Local Woman Looking For A Kidney Donor

 Local Woman Looking For A Kidney Donor

By Tia Carol Jones

Sherie Withers is looking for a living kidney donor. Withers is a 25-year Lupus survivor. She always had kidney issues because of her Lupus Nephritis. She was diagnosed with Lupus in 1998.

Withers received her first kidney transplant in 2005. Her brother was a perfect match. Seventeen years later, Withers is in need again.

“I know nothing lasts forever, but I just thought with me taking care of myself, during this process, taking my medications I have to take every day, I was doing well,” Withers said.

She believes what might have happened is that she caught COVID in June 2021 and that caused a Lupus flare up. She was vaccinated from COVID-19 months prior to getting the virus. After she recovered from COVID, her Lupus numbers improved, but her kidney function did not.

Withers is a nutritionist at a medical center and was working from home during the pandemic. She did go to work one day a week. By November, her kidney function still had not improved. Her doctor told her that she would have to go through dialysis. She hadn’t been through dialysis since 1998. She currently has a catheter in her chest. Wither is registered with the National Kidney Registry.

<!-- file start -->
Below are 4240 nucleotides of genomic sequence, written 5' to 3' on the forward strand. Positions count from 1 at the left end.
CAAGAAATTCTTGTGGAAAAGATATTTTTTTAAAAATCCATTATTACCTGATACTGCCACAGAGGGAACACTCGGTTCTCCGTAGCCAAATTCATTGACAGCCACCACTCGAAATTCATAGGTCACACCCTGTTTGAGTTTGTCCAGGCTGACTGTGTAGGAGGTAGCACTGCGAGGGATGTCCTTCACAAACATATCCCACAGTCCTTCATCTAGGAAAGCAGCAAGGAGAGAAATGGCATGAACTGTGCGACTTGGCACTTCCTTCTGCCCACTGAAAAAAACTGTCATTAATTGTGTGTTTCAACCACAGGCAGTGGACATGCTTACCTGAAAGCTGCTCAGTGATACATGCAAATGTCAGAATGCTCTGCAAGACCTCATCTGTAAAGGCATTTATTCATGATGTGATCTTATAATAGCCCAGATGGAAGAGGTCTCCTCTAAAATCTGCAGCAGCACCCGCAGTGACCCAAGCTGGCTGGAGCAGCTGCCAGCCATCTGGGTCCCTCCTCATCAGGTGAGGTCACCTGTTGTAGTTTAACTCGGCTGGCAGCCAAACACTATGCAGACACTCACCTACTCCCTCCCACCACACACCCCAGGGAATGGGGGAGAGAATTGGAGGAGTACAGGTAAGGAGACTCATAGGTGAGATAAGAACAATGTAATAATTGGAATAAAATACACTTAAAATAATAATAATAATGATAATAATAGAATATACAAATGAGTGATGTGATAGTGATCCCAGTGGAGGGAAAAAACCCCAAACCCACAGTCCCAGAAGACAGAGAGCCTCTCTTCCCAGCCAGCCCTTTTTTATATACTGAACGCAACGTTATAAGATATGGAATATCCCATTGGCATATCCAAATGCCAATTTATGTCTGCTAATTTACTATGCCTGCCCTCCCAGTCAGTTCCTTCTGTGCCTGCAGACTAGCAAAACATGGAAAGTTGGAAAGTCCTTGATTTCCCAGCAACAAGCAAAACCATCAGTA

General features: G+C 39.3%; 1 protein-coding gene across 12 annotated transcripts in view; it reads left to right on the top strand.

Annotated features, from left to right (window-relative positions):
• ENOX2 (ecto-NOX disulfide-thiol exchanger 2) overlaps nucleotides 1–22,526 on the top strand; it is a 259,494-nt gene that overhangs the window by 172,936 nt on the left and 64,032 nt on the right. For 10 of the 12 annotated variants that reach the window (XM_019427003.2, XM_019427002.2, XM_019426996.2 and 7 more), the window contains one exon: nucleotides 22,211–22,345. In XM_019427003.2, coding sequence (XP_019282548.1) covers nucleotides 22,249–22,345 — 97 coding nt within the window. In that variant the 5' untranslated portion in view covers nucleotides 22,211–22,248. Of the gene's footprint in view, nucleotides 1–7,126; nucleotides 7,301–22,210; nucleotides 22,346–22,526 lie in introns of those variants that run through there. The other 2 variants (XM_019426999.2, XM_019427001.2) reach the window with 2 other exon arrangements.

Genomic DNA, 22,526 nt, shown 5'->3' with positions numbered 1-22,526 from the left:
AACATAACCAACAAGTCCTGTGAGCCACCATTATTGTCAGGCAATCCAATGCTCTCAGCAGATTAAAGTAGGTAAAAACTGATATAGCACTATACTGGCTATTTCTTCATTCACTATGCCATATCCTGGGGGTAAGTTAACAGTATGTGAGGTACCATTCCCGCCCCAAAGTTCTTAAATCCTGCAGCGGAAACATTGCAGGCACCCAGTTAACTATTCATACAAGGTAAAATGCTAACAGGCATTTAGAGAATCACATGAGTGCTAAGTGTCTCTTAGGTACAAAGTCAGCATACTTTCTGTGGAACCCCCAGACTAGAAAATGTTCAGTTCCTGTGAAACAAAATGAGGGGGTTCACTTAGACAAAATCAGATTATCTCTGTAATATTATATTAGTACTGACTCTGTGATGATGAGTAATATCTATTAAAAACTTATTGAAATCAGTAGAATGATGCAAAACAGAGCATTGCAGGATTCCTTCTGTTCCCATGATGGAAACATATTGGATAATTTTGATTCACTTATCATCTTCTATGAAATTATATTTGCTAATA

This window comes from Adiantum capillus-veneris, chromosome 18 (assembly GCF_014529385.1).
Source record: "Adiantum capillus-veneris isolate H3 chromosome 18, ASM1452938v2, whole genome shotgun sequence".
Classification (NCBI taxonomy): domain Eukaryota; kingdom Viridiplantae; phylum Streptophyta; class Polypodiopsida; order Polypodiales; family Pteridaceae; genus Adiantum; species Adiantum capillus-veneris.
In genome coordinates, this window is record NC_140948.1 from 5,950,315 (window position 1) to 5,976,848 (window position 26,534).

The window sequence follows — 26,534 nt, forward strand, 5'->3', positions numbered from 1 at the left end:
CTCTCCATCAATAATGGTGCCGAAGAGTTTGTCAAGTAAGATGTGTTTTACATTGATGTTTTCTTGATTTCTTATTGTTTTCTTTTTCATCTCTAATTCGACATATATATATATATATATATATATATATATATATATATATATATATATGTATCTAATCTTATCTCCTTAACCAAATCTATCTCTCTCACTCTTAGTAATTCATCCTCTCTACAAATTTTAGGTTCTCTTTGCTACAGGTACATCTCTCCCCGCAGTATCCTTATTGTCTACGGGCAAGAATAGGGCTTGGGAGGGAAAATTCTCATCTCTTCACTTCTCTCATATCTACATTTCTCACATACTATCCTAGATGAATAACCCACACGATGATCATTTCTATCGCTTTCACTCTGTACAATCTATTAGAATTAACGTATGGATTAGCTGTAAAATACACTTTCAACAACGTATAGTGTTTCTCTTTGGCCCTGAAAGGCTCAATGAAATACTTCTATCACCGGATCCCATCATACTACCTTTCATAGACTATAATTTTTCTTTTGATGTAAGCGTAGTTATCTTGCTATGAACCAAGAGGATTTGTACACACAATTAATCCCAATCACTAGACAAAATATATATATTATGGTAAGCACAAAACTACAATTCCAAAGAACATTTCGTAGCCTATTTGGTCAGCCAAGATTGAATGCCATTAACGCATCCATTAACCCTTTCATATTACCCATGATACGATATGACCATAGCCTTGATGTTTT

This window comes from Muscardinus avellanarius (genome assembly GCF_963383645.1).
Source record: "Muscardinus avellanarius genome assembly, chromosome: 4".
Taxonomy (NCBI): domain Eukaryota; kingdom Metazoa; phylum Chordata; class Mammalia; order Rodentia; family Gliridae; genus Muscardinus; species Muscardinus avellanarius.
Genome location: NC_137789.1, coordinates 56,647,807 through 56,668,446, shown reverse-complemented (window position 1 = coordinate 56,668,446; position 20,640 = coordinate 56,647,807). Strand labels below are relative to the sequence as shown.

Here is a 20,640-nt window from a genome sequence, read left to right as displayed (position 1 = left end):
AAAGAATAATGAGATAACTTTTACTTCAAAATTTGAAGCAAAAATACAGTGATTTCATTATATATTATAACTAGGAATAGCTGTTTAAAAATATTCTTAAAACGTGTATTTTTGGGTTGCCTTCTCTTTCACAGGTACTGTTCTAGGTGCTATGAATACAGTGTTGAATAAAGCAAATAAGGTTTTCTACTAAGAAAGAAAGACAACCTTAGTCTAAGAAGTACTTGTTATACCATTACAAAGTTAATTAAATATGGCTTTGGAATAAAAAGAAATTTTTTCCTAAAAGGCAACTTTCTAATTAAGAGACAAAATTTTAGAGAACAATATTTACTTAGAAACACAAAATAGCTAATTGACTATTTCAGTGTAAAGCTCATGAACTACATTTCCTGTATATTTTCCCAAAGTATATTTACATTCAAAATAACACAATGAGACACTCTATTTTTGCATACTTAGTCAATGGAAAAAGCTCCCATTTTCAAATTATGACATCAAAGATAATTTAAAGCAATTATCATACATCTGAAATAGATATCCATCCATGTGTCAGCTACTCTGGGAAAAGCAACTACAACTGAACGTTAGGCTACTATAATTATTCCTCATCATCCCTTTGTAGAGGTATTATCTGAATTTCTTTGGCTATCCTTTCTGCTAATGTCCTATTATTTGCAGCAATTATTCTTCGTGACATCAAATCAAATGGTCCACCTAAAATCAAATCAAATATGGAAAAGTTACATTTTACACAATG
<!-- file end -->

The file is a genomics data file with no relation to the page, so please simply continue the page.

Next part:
Marion Shuck is the Vice President of Governmental Relations and External Affairs at Gift of Hope. She is going through her own journey, as a living donor for her brother, who has Hypertension, if they are compatible.

Gift of Hope is one of 57 organ procurement organizations in the country. It is regionally focused on three quarters of Illinois, from Waukegan to Elgin, to 50 miles south of Springfield. Gift of Hope is responsible for coordinating the organ and tissue donation process. Gift of Hope goes in and talks to the family when their loved one has already signed up to be an organ and tissue donor, or to ask if the loved one could be an organ or tissue donor.

Shuck acknowledges the medical mistrust that some people of color have because medical practitioners took advantage of Black people, either through experiments or taking cells without authorization, and without payment, as well as sterilization of women of color.
“The problem presents when we then don’t advocate for ourselves when it comes to medical healthcare, because our mistrust gets in the way. We arrive at the doctor too late, sometimes we wake up and we’re on dialysis,” Shuck said.

While Gift of Hope doesn’t work with living donors, it does support living donation organizations and disseminates information about living donations.

According to Shuck, the State of Illinois does about 500 living donors a year. Shuck wants more people of color to advocate for living donations.

“Transplant is the cure, dialysis is the bridge to keep you alive until you can get a transplant. The transplant resets you. You go back to having your life, you go back to doing all the things you couldn’t do because you had to do dialysis three days a week,” Shuck said. “Living donation is a very important part of the overarching industry of organ and tissue donation. We want people to be registered and we want families to have the conversation.”

For more information about Sherie Withers’ transplant journey, visit nkr.org/CBS992. People interested in organ and tissue donation can visit giftofhope.org or lifegoeson.com.

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